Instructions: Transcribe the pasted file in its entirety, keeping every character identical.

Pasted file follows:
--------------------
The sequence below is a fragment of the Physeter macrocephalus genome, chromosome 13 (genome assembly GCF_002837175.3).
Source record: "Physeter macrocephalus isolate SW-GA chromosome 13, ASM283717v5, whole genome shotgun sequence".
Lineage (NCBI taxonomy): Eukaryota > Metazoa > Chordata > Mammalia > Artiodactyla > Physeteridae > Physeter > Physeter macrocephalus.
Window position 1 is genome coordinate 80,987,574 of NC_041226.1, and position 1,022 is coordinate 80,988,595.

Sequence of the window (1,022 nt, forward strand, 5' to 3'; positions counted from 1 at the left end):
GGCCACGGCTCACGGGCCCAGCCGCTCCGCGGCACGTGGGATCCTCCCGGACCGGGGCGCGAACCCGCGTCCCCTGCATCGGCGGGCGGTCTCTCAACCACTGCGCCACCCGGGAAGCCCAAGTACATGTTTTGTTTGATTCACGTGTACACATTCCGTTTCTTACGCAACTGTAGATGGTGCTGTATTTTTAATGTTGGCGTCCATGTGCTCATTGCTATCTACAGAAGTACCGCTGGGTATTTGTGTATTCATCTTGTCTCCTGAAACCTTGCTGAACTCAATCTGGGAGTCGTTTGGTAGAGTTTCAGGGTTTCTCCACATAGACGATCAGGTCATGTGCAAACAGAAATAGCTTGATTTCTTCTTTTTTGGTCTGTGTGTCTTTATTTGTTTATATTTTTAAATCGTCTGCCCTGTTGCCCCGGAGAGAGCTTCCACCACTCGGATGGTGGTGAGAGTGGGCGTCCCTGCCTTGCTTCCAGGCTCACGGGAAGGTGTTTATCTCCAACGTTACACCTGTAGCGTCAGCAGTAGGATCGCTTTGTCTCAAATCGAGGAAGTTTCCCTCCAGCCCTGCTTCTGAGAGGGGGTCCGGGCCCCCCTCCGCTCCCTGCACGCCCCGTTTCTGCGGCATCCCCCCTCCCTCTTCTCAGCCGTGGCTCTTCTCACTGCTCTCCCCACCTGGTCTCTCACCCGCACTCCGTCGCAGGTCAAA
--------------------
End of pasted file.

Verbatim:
The sequence below is a fragment of the Physeter macrocephalus genome, chromosome 13 (genome assembly GCF_002837175.3).
Source record: "Physeter macrocephalus isolate SW-GA chromosome 13, ASM283717v5, whole genome shotgun sequence".
Lineage (NCBI taxonomy): Eukaryota > Metazoa > Chordata > Mammalia > Artiodactyla > Physeteridae > Physeter > Physeter macrocephalus.
Window position 1 is genome coordinate 80,987,574 of NC_041226.1, and position 1,022 is coordinate 80,988,595.

Sequence of the window (1,022 nt, forward strand, 5' to 3'; positions counted from 1 at the left end):
GGCCACGGCTCACGGGCCCAGCCGCTCCGCGGCACGTGGGATCCTCCCGGACCGGGGCGCGAACCCGCGTCCCCTGCATCGGCGGGCGGTCTCTCAACCACTGCGCCACCCGGGAAGCCCAAGTACATGTTTTGTTTGATTCACGTGTACACATTCCGTTTCTTACGCAACTGTAGATGGTGCTGTATTTTTAATGTTGGCGTCCATGTGCTCATTGCTATCTACAGAAGTACCGCTGGGTATTTGTGTATTCATCTTGTCTCCTGAAACCTTGCTGAACTCAATCTGGGAGTCGTTTGGTAGAGTTTCAGGGTTTCTCCACATAGACGATCAGGTCATGTGCAAACAGAAATAGCTTGATTTCTTCTTTTTTGGTCTGTGTGTCTTTATTTGTTTATATTTTTAAATCGTCTGCCCTGTTGCCCCGGAGAGAGCTTCCACCACTCGGATGGTGGTGAGAGTGGGCGTCCCTGCCTTGCTTCCAGGCTCACGGGAAGGTGTTTATCTCCAACGTTACACCTGTAGCGTCAGCAGTAGGATCGCTTTGTCTCAAATCGAGGAAGTTTCCCTCCAGCCCTGCTTCTGAGAGGGGGTCCGGGCCCCCCTCCGCTCCCTGCACGCCCCGTTTCTGCGGCATCCCCCCTCCCTCTTCTCAGCCGTGGCTCTTCTCACTGCTCTCCCCACCTGGTCTCTCACCCGCACTCCGTCGCAGGTCAAA